Mouth Cancer – Dr Stephen Murray explains the problems
Mouth Cancer: How serious is the problem?
AS we approach Ireland’s National Mouth Cancer Awareness Day, we’re blogging with a series of articles about mouth cancer. In this one, I’m going to outline what the disease involves and some of the problems that can arise from mouth cancer.
What is mouth cancer?
Cancer is a general term for diseases where some of the body’s tissue loses the regulation of its growth and it grows uncontrollably. It can invade the local area and damage tissues nearby or be spread through blood vessels to other parts of the body. If it involves some area of the body that is vital to life, then it becomes life-threatening.
Mouth cancer is a general term given to any form of cancer (there are a few different ones) that presents in the mouth.
The mouth might be the original location of the disease (which would be called “primary site”), or it may appear in the mouth after having spread from a primary site somewhere else in the body (in this case it would be called a “secondary site”). As I explained in an earlier article, the mouth is a fairly common site for cancer to occur although it’s not a disease with a high public profile.
There are a few things that make it very different from other cancers.
- The mouth is part of the face, and the face is the most obvious source of our identity. Therefore any disease that threatens the appearance of the face has an extra significance. When I was studying dentistry we had a lecture on anaesthetics and the anaesthetist mentioned a well-known actor that had lung cancer, and was treated with an operation to remove one of his lungs “he’d only one lung, and went up and collected his Oscar no bother”. In other words, there are areas of the body where you can experience significant disease, and then significant surgical alteration and it will be practically invisible, but the mouth is not one of them. Advanced mouth cancer is disfiguring to the face, and even if the cancer doesn’t advance far, if advanced surgical treatment is required that can also have a radical effect on the appearance. And both the disease and the treatment can have a significant effect on the function of the mouth – that could involve eating and speaking.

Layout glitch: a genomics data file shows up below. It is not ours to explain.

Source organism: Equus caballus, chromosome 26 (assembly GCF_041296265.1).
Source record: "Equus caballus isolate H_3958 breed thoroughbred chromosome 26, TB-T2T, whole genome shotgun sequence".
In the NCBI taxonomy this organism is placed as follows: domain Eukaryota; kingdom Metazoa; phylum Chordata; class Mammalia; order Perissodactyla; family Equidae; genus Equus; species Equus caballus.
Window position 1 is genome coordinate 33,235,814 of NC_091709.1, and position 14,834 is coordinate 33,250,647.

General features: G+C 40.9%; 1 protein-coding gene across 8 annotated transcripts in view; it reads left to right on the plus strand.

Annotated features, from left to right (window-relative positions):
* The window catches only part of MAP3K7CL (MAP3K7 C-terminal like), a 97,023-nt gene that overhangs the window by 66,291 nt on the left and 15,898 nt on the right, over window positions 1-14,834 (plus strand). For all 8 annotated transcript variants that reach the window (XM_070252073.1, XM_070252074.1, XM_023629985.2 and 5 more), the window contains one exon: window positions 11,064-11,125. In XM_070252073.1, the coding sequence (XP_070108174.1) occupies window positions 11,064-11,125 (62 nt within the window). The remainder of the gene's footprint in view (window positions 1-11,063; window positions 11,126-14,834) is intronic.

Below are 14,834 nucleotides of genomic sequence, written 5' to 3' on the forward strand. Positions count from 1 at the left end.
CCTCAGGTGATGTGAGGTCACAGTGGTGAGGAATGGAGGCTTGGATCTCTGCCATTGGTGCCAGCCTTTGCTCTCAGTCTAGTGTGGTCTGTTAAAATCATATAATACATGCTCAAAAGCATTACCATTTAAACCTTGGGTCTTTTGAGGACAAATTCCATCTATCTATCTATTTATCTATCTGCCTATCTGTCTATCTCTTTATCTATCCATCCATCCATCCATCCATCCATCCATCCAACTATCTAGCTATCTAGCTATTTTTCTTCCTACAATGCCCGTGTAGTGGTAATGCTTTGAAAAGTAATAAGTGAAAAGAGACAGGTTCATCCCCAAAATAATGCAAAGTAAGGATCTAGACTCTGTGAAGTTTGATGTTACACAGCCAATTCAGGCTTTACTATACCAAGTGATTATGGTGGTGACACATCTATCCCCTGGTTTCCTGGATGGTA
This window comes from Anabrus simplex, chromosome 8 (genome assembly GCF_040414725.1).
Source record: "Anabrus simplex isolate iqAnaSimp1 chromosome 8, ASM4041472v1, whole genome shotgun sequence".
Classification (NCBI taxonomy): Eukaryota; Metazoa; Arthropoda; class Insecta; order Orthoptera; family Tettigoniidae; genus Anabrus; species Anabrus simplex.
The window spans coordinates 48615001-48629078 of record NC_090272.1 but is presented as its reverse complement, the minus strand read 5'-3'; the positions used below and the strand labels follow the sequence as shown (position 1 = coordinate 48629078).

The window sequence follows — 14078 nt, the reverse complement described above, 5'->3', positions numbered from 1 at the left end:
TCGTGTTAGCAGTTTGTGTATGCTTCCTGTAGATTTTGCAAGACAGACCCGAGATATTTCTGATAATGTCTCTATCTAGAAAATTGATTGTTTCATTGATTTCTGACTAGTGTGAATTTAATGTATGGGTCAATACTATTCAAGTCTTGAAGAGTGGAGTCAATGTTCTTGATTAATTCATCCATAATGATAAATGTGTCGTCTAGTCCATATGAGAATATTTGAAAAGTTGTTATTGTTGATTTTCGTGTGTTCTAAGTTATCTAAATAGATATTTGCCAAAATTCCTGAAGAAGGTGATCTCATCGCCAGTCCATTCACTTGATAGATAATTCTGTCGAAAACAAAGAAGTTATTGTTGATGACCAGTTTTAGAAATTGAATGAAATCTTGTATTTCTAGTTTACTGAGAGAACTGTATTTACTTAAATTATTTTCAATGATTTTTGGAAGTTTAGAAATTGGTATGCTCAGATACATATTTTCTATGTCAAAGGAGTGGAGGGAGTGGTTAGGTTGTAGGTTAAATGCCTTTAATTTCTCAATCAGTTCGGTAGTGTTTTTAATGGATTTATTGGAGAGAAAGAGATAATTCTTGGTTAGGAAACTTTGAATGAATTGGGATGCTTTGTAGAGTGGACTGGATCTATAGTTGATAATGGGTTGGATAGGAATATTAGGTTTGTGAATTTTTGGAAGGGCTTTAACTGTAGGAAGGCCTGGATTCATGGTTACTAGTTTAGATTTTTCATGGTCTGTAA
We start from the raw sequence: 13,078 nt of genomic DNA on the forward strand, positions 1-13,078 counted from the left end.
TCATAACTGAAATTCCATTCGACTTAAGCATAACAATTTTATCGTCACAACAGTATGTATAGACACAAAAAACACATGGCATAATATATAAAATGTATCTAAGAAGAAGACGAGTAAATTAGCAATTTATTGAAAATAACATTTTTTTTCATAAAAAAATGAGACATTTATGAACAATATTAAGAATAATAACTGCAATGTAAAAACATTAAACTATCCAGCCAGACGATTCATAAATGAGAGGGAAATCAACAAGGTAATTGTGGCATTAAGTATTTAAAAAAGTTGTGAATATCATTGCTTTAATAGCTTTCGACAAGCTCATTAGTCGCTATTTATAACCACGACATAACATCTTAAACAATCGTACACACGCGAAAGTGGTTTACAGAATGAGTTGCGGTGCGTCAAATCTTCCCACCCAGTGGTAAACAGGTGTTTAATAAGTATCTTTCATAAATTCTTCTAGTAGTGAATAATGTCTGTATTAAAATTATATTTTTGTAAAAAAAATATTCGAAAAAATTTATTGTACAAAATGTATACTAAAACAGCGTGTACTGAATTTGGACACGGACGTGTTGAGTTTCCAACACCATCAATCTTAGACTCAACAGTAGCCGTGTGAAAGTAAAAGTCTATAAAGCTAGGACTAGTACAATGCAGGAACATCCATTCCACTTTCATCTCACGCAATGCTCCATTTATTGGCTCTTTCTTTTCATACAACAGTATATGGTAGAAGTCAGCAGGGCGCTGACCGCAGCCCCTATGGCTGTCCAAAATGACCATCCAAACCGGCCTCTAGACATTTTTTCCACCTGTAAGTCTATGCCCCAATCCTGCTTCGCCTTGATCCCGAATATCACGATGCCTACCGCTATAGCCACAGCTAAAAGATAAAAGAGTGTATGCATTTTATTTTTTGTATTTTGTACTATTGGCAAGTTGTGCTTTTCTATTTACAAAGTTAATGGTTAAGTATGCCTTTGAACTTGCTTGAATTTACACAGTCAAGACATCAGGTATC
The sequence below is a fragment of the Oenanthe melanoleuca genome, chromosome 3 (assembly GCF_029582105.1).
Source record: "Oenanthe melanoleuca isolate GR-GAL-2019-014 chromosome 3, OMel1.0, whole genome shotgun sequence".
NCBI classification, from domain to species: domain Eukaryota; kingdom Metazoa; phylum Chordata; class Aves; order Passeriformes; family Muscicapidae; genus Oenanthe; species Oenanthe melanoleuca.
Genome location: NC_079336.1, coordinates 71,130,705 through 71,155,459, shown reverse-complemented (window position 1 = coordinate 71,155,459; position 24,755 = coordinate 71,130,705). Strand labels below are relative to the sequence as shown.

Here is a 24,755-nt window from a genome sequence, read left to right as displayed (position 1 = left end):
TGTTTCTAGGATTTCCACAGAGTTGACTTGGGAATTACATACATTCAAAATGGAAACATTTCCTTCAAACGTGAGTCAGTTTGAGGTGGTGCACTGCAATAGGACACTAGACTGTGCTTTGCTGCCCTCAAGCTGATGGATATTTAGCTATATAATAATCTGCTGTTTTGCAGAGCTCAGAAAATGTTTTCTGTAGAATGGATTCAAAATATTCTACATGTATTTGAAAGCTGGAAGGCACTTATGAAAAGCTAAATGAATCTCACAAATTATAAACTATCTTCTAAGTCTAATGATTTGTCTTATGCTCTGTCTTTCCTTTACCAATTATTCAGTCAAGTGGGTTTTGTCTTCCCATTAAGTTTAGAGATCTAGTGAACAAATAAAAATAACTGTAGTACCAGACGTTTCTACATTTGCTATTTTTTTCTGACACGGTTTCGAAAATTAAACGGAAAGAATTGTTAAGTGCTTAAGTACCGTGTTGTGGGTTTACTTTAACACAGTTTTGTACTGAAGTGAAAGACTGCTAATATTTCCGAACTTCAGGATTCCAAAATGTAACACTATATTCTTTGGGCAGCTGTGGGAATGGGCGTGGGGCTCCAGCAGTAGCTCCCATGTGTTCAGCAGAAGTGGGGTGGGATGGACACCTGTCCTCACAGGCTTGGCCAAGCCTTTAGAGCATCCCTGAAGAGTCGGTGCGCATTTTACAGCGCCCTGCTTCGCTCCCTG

- Some cancers are often painless as they develop and you don’t know they are there until they have advanced to a stage where they create signs or symptoms involving the function of other parts of the body. Mouth cancer can often be like this, sometimes a patient doesn’t notice it’s there until they notice a swelling in their mouth, or a break in the lining of the mouth, or they can’t move their tongue normally.
- But unlike many other cancers that happen deep within the body, mouth cancer happens in an area which can easily be examined without using complicated equipment – often a good light and a small mirror are all you need. And when you do need complicated procedures to examine an area of mouth tissue further, it’s still much easier to carry out – you can often take a small sample for examination with a similar amount of effort as getting a dental filling or a wisdom tooth removed.
So to summarise: mouth cancer is a very serious disease when it progresses, and people are often not aware of it until it has progressed quite far, but it’s a relatively easy one to examine for clinically - and that’s what makes it a disease we should look out for.
In the next article, I’ll talk about reducing the risk of mouth cancer and mouth cancer screening.